3.Te opones férreamente a las funciones/métodos de más de 20 líneas de código.
(o 30 o 10 o cualquier otro número) Lo siento, algunas veces una función larga es justamente lo que necesitas. Normalmente las funciones cortas son más sencillas de entender, pero algunas veces se pueden expresar más fácilmente en una sola función más larga. El código no debería hacerse más complejo sólo para adecuarse a criterios arbitrarios.

4. “¡OH DIOS MÍO! ¡PATRONES!”
Los desarrolladores que buscan constantemente la forma de aplicar patrones a cualquier problema de código con el que se encuentran están añadiendo una complejidad innecesaria. Lejos de ser algo que busques, deberías sentirte mal cada vez que tienes que utilizar un patrón de diseño, significa que estás escribiendo código que hace las cosas más complicadas y que puede ser de dudosa utilidad. Pero, ¡ey!, tu código tiene patrones, bien por ti.

5. Los ciclos de CPU son un recurso precioso y tu estilo de programación y lenguaje reflejan esas creencias.
Hay montones de problemas en los que tienes que tener muy en cuenta el consumo de CPU (modelado/simulación, procesado de señales, kernels de sistemas operativos, etc), pero no es tu caso. Para la mayor parte de los desarrolladores de software sus principales problemas de rendimiento están relacionados con las bases de datos y la entrada/salida. El único efecto de optimizar tu código para mejorar el uso de CPU será disminuir en 2 milisegundos el tiempo necesario para la próxima consulta a la base de datos. Mientras tanto el desarrollo de la aplicación se hace más lento, no puedes hacer frente a los nuevos requerimientos y te encuentras con problemas serios de calidad. Pero al menos estás ahorrándote montones de ciclos de CPU… eventualmente.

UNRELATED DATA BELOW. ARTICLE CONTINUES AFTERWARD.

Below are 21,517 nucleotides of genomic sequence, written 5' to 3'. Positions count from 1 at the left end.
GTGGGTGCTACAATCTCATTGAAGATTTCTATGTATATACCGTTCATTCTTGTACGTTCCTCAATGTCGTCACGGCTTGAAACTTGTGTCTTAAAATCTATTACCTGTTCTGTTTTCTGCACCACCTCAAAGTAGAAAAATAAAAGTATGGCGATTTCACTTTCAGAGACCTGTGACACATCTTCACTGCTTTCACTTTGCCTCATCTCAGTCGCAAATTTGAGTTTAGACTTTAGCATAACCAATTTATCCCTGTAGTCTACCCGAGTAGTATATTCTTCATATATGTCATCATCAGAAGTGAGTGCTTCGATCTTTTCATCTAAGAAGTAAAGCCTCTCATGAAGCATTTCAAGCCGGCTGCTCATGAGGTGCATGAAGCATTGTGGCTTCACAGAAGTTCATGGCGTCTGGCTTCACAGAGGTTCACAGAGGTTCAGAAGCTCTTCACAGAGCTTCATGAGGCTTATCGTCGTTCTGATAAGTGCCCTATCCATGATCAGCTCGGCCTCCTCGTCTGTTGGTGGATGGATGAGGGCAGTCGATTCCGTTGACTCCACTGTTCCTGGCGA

6. Piensas que ninguna función/método debería tener más de un return.
Esta la he oído alguna que otra vez, y normalmente la razón que me dan es que el código es más sencillo de analizar. ¿Según quién? Yo encuentro más fácil de leer un código más simple, y normalmente el tener más de un return simplifica el código.

7. Tus usuarios son estúpidos. Realmente estúpidos.
Simplemente no puedes creer lo estúpidos que son, olvidándose constantemente de hacer las cosas más sencillas del mundo y cometiendo errores tontos al usar tu aplicación. Nunca has considerado que quizás es tu aplicación la que es estúpida porque eres incapaz de escribir software decente.

8. Te enorgulleces enormemente del gran volumen de código que escribes. Leer más “12 señales de que eres un mal programador”

Is Your Design S.I.M.P.L.E.? Take the Test


Simplicity…  What is it?  Is it needed?

How do I know if a design is simple enough?

Here’s a ‘Simplicity Test’ for your designs. Judge your designed product or process against the following list. You can assign a numerical value to each category and rank the design and the ‘what ifs?’.

The design is S.I.M.P.L.E. if it embodies the following:

S – Sublime-ness

I – Implicit; The more that needs to be made explicit the further away from simple you’re going.

M – Mysterious; As in, filled with mystery – it makes you say “Wow!” “Why didn’t someone thinks this before?”    “How does it work?”

P – Pleasing; To experience, it does what it’s supposed to- it’s experienced as what it’s supposed to be.

L
– Longing; At best, it creates a sense of wanting to return to product/process/system. At worst, it doesn’t scare people from coming back.

E – Emotive; Brings forth positive emotions or doesn’t elicit negative emotions. Leer más “Is Your Design S.I.M.P.L.E.? Take the Test”

Occam’s Razor: A Great Principle for Designers

Lex parsimoniae is the Latin expression of what is known in English as Occam’s Razor, a philosophical rule of thumb that has guided some of the world’s best and brightest minds (including Isaac Newton).

It is named after the 14th-century logician and theologian William of Ockham.

But what the heck does Occam’s Razor have to do with web design? I’m glad you asked. To put it plainly, Occam’s Razor states that the simplest explanation is usually true.